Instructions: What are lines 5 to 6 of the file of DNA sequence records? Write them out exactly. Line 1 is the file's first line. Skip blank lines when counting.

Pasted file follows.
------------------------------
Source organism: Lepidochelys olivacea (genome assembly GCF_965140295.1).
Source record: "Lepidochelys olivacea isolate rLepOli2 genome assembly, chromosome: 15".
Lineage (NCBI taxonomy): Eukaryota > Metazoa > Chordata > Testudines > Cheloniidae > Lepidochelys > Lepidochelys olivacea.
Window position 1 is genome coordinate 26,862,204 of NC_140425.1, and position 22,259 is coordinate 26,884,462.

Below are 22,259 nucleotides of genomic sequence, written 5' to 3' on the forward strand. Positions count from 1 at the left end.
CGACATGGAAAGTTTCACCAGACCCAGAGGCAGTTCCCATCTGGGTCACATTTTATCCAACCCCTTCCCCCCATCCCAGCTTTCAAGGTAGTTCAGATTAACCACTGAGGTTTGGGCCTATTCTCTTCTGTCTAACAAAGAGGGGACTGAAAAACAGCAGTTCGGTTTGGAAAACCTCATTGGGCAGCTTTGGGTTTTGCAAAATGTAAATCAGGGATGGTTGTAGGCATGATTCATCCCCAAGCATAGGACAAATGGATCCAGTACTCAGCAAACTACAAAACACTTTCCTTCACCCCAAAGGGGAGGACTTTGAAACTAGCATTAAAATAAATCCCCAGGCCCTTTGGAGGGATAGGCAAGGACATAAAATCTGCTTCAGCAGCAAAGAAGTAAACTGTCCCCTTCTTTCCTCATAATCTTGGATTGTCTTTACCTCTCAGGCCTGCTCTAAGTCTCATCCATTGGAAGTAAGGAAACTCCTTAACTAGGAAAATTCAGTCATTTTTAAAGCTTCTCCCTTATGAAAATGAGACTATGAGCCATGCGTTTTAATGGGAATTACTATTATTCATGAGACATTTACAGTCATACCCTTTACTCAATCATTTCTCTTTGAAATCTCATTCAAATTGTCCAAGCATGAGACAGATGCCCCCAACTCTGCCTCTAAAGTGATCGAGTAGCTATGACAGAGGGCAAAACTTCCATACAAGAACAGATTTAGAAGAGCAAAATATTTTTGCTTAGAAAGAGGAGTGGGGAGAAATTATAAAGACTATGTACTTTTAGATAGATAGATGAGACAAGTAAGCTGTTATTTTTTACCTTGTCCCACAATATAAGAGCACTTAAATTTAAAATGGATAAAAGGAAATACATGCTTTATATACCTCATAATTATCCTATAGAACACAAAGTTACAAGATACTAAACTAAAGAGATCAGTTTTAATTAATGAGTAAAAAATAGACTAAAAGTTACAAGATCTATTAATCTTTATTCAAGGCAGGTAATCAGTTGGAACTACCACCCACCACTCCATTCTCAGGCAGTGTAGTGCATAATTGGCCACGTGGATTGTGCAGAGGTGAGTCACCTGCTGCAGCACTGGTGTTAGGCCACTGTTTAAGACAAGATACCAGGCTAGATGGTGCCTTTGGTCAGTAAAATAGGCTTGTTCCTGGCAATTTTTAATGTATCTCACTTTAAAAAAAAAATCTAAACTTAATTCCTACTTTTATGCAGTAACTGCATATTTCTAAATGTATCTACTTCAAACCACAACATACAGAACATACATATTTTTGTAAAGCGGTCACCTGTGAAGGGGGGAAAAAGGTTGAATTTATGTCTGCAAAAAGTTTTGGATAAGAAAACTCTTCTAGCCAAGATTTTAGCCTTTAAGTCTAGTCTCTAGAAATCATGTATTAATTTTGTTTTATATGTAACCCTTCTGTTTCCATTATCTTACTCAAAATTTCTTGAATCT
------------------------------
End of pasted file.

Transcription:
Below are 22,259 nucleotides of genomic sequence, written 5' to 3' on the forward strand. Positions count from 1 at the left end.
CGACATGGAAAGTTTCACCAGACCCAGAGGCAGTTCCCATCTGGGTCACATTTTATCCAACCCCTTCCCCCCATCCCAGCTTTCAAGGTAGTTCAGATTAACCACTGAGGTTTGGGCCTATTCTCTTCTGTCTAACAAAGAGGGGACTGAAAAACAGCAGTTCGGTTTGGAAAACCTCATTGGGCAGCTTTGGGTTTTGCAAAATGTAAATCAGGGATGGTTGTAGGCATGATTCATCCCCAAGCATAGGACAAATGGATCCAGTACTCAGCAAACTACAAAACACTTTCCTTCACCCCAAAGGGGAGGACTTTGAAACTAGCATTAAAATAAATCCCCAGGCCCTTTGGAGGGATAGGCAAGGACATAAAATCTGCTTCAGCAGCAAAGAAGTAAACTGTCCCCTTCTTTCCTCATAATCTTGGATTGTCTTTACCTCTCAGGCCTGCTCTAAGTCTCATCCATTGGAAGTAAGGAAACTCCTTAACTAGGAAAATTCAGTCATTTTTAAAGCTTCTCCCTTATGAAAATGAGACTATGAGCCATGCGTTTTAATGGGAATTACTATTATTCATGAGACATTTACAGTCATACCCTTTACTCAATCATTTCTCTTTGAAATCTCATTCAAATTGTCCAAGCATGAGACAGATGCCCCCAACTCTGCCTCTAAAGTGATCGAGTAGCTATGACAGAGGGCAAAACTTCCATACAAGAACAGATTTAGAAGAGCAAAATATTTTTGCTTAGAAAGAGGAGTGGGGAGAAATTATAAAGACTATGTACTTTTAGATAGATAGATGAGACAAGTAAGCTGTTATTTTTTACCTTGTCCCACAATATAAGAGCACTTAAATTTAAAATGGATAAAAGGAAATACATGCTTTATATACCTCATAATTATCCTATAGAACACAAAGTTACAAGATACTAAACTAAAGAGATCAGTTTTAATTAATGAGTAAAAAATAGACTAAAAGTTACAAGATCTATTAATCTTTATTCAAGGCAGGTAATCAGTTGGAACTACCACCCACCACTCCATTCTCAGGCAGTGTAGTGCATAATTGGCCACGTGGATTGTGCAGAGGTGAGTCACCTGCTGCAGCACTGGTGTTAGGCCACTGTTTAAGACAAGATACCAGGCTAGATGGTGCCTTTGGTCAGTAAAATAGGCTTGTTCCTGGCAATTTTTAATGTATCTCACTTTAAAAAAAAAATCTAAACTTAATTCCTACTTTTATGCAGTAACTGCATATTTCTAAATGTATCTACTTCAAACCACAACATACAGAACATACATATTTTTGTAAAGCGGTCACCTGTGAAGGGGGGAAAAAGGTTGAATTTATGTCTGCAAAAAGTTTTGGATAAGAAAACTCTTCTAGCCAAGATTTTAGCCTTTAAGTCTAGTCTCTAGAAATCATGTATTAATTTTGTTTTATATGTAACCCTTCTGTTTCCATTATCTTACTCAAAATTTCTTGAATCT